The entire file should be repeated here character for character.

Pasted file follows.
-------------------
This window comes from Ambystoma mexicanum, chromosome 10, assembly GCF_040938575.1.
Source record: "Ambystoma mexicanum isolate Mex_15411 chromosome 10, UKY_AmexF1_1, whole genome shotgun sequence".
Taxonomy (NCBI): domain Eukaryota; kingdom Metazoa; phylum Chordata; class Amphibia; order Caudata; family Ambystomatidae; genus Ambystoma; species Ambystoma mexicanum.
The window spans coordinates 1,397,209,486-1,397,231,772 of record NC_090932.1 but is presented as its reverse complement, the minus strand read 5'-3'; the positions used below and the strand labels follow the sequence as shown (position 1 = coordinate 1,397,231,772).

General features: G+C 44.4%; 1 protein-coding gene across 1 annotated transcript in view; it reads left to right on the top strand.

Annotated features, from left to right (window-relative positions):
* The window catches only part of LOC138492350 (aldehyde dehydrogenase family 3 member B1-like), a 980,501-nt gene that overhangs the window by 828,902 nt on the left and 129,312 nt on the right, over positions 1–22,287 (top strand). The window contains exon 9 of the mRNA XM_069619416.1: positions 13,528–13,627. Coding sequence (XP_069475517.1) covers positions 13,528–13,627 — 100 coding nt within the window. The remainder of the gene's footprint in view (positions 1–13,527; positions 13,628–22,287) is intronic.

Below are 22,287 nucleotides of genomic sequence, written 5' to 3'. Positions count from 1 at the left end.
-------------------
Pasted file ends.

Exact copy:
This window comes from Ambystoma mexicanum, chromosome 10, assembly GCF_040938575.1.
Source record: "Ambystoma mexicanum isolate Mex_15411 chromosome 10, UKY_AmexF1_1, whole genome shotgun sequence".
Taxonomy (NCBI): domain Eukaryota; kingdom Metazoa; phylum Chordata; class Amphibia; order Caudata; family Ambystomatidae; genus Ambystoma; species Ambystoma mexicanum.
The window spans coordinates 1,397,209,486-1,397,231,772 of record NC_090932.1 but is presented as its reverse complement, the minus strand read 5'-3'; the positions used below and the strand labels follow the sequence as shown (position 1 = coordinate 1,397,231,772).

General features: G+C 44.4%; 1 protein-coding gene across 1 annotated transcript in view; it reads left to right on the top strand.

Annotated features, from left to right (window-relative positions):
* The window catches only part of LOC138492350 (aldehyde dehydrogenase family 3 member B1-like), a 980,501-nt gene that overhangs the window by 828,902 nt on the left and 129,312 nt on the right, over positions 1–22,287 (top strand). The window contains exon 9 of the mRNA XM_069619416.1: positions 13,528–13,627. Coding sequence (XP_069475517.1) covers positions 13,528–13,627 — 100 coding nt within the window. The remainder of the gene's footprint in view (positions 1–13,527; positions 13,628–22,287) is intronic.

Below are 22,287 nucleotides of genomic sequence, written 5' to 3'. Positions count from 1 at the left end.